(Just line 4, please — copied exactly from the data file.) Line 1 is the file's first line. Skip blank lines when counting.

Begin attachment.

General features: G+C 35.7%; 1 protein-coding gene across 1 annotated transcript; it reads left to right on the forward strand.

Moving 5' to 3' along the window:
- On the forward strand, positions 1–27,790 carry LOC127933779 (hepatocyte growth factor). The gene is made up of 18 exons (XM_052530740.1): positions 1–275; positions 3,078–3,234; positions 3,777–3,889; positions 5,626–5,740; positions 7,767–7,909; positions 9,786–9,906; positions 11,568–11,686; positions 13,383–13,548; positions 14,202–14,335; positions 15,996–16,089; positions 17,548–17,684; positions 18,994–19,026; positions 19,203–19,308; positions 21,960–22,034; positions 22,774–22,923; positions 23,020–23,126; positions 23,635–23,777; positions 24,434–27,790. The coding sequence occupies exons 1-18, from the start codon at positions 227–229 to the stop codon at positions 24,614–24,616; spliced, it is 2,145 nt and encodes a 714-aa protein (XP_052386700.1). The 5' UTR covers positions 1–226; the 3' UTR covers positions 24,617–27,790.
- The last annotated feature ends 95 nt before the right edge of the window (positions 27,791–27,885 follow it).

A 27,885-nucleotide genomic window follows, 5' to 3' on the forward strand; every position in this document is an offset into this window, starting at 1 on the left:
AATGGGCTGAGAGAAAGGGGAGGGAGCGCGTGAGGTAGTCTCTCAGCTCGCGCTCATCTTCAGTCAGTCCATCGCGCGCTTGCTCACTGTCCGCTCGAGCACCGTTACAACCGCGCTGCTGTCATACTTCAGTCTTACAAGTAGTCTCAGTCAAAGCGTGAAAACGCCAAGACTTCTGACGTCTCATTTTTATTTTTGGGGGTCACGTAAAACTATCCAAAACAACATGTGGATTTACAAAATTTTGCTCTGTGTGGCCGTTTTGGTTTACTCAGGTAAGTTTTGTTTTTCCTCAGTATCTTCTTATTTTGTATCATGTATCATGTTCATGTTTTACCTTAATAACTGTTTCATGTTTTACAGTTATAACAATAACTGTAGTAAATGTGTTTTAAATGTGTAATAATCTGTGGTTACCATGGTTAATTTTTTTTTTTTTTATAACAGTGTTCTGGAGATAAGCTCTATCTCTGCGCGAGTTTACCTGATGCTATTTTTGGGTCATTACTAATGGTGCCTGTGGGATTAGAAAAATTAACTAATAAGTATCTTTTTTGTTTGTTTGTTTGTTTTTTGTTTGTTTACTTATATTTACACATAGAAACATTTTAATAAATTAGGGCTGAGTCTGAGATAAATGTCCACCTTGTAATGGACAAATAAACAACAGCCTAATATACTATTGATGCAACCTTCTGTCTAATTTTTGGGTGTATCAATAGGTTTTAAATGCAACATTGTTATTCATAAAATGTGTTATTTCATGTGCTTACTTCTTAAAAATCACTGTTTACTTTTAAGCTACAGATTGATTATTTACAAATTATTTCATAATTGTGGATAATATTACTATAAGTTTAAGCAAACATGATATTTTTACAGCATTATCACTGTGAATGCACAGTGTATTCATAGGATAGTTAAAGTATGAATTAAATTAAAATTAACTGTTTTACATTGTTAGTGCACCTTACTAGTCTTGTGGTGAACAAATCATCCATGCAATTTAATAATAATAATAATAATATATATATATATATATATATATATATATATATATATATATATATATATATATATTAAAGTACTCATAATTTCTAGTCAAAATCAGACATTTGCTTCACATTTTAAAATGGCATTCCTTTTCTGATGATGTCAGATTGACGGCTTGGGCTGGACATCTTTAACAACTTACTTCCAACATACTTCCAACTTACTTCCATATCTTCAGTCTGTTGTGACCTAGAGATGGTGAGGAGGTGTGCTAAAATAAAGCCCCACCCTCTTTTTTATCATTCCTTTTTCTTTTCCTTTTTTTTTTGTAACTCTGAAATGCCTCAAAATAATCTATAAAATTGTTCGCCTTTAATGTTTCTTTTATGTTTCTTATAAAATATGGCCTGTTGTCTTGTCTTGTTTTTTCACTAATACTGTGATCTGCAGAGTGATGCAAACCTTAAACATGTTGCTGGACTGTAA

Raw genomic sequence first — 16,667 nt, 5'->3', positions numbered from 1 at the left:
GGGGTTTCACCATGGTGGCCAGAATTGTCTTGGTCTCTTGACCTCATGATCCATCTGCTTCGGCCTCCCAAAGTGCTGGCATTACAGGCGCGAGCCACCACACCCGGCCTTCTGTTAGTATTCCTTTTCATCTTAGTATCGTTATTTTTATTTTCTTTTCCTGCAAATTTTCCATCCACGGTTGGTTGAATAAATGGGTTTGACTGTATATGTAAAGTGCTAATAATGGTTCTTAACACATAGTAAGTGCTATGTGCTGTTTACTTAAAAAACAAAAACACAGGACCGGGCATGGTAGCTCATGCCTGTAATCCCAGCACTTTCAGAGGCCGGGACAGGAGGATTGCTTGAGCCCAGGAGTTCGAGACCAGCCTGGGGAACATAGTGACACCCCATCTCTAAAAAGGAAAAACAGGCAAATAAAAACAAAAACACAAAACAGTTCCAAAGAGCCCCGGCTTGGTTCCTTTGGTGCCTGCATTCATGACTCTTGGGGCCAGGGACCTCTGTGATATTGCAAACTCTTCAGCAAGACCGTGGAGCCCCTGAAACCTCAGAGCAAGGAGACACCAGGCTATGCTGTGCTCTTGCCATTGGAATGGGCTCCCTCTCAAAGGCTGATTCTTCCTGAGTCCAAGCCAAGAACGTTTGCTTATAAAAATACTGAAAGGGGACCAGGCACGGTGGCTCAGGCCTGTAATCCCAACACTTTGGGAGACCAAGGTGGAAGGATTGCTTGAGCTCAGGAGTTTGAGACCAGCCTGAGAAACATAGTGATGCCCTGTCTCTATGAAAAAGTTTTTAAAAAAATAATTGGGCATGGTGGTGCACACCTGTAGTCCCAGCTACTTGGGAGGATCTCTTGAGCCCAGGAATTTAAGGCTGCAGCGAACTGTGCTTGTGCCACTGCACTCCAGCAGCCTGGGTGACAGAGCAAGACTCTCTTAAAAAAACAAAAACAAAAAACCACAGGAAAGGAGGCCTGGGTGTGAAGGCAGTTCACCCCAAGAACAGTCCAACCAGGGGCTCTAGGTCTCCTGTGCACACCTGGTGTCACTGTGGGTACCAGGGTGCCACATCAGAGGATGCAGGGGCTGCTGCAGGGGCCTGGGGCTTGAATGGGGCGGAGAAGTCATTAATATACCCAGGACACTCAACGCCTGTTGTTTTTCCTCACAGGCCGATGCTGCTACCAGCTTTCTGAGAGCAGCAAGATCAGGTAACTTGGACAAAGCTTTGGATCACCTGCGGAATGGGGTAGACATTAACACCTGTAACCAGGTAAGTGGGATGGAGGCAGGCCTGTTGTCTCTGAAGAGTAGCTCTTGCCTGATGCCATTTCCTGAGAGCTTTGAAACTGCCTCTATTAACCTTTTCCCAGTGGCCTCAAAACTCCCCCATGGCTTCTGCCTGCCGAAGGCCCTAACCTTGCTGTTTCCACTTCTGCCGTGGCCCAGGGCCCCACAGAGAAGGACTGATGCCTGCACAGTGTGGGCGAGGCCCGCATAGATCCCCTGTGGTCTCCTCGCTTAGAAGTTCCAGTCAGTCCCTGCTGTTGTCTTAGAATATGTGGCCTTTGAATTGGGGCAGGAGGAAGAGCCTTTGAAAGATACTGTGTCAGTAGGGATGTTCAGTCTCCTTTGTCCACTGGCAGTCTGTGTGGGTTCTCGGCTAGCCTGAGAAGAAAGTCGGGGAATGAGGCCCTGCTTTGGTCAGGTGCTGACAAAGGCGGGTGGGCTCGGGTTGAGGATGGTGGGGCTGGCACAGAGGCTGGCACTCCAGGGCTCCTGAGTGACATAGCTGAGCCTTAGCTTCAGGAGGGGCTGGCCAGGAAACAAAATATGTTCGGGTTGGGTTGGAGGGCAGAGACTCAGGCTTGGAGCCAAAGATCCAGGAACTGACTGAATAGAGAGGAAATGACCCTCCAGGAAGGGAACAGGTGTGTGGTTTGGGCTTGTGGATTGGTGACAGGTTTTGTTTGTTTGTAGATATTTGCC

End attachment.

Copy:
- The last annotated feature ends 95 nt before the right edge of the window (positions 27,791–27,885 follow it).